• The record or testimony shall not be used in any application for a warrant

These protections are critical as disclosures to third parties would not necessarily fall under Treatment, Payment, or Health Care Operations.

The legislation introduces explicit protections against discrimination based upon Part 2 records or information about the patient disclosed under Part 2—either inadvertently or intentionally.  Specifically, no entity may discriminate against a patient about whom the Part 2 records relate in:

  • Admission, access to, or treatment for health care
  • Hiring, firing, or terms of employment, or receipt of worker’s compensation
  • Sale, rental, or continued rental of housing
  • Access to Federal, State, or local courts
  • Access to, approval of, or maintenance of social services and benefits provided or funded by Federal, State, or local governments

Furthermore, no recipient of Federal funds may discriminate against the patient based upon the Part 2 records in affording access to the services provided with such funds.
The HIPAA Breach Notification Rule is now directly applicable to Part 2 programs, regardless of whether they are considered Covered Entities.

Part 2 has historically been enforced criminally by the U.S. Attorney.  The legislation modifies the penalties, moving the penalties from Title 18 of the U.S. Code to sections 1176 and 1177 of the Social Security Act (42 U.S.C. 1320d–5 and 42 U.S.C. 1320d–6), which are the penalties imposed for HIPAA violations.

The legislation includes “the sense of Congress”, aspirational goals, rules of construction, and interpretive guidance for the regulations which will need to be issued by the Substance Abuse and Mental Health Services Administration (“SAMHSA”).  Among the Congressional intent indicated is:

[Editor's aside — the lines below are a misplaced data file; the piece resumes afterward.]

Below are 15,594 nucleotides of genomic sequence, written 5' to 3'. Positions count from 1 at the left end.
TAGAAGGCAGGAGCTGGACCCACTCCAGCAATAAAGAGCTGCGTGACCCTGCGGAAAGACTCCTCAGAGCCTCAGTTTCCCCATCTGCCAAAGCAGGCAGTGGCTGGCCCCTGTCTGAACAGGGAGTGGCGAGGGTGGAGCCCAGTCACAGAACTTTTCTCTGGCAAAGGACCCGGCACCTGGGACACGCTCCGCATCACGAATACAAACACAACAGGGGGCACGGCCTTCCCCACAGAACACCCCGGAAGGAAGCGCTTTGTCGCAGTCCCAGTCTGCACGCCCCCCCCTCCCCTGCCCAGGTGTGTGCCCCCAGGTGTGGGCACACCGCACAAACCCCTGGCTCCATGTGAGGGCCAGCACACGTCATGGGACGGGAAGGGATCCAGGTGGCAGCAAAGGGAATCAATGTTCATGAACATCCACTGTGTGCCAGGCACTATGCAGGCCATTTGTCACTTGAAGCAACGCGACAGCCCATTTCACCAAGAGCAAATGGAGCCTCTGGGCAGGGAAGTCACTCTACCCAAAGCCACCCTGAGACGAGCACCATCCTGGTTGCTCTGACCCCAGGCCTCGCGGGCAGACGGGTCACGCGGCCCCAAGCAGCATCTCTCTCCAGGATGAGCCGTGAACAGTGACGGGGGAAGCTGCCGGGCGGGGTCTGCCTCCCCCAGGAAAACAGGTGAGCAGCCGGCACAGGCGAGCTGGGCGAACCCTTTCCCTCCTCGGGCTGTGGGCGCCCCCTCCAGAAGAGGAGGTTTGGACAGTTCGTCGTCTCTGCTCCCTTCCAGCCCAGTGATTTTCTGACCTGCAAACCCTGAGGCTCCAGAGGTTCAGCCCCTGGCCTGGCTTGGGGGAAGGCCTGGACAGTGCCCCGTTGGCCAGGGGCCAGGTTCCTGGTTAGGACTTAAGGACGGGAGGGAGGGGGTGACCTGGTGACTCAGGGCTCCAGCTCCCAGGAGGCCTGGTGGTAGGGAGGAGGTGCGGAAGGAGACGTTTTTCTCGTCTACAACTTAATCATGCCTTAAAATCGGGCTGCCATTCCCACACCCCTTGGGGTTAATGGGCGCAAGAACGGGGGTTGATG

• No limit upon a patient’s right, under HIPAA, to request a restriction on the use or disclosure of a record (45 C.F.R. § 164.522)
  • No restriction on a Covered Entity’s right, under HIPAA, to utilize the patient consent process (45 C.F.R. § 164.506)
  • A simplified Notice of Privacy Practices
  • The encouragement of Part 2 programs to access State Prescription Drug Monitoring Programs when clinically appropriate
  • Incentives for Part 2 programs to explain the consent process and its benefits

These substantial modifications should allow for greater flow of information among and between health care providers and payors and further the goal of integrated care across behavioral health and medical health.  Data exchange for reimbursement, Health Information Exchanges (“HIEs”), Accountable Care Organizations (“ACOs”), and similar care models should benefit.  The addition of clear protections in criminal, civil, administrative, and legislative proceedings should be lauded by privacy advocates, along with brand new anti-discrimination protections.  Further, the ability of the patient to revoke consent to the flow of Part 2 records at any time grants unprecedented control to patients over their health information. However, care must be taken to identify the unique distinctions that remain between Part 2 and HIPAA, and professionals should carefully review the legislation and any proposed regulations in addition to State mental health and substance use disorder laws to ensure proper uses and disclosures of all health information.

Gerald (Jud) E. DeLoss, J.D., is the chief executive officer for the Illinois Association for Behavioral Health. He may be contacted at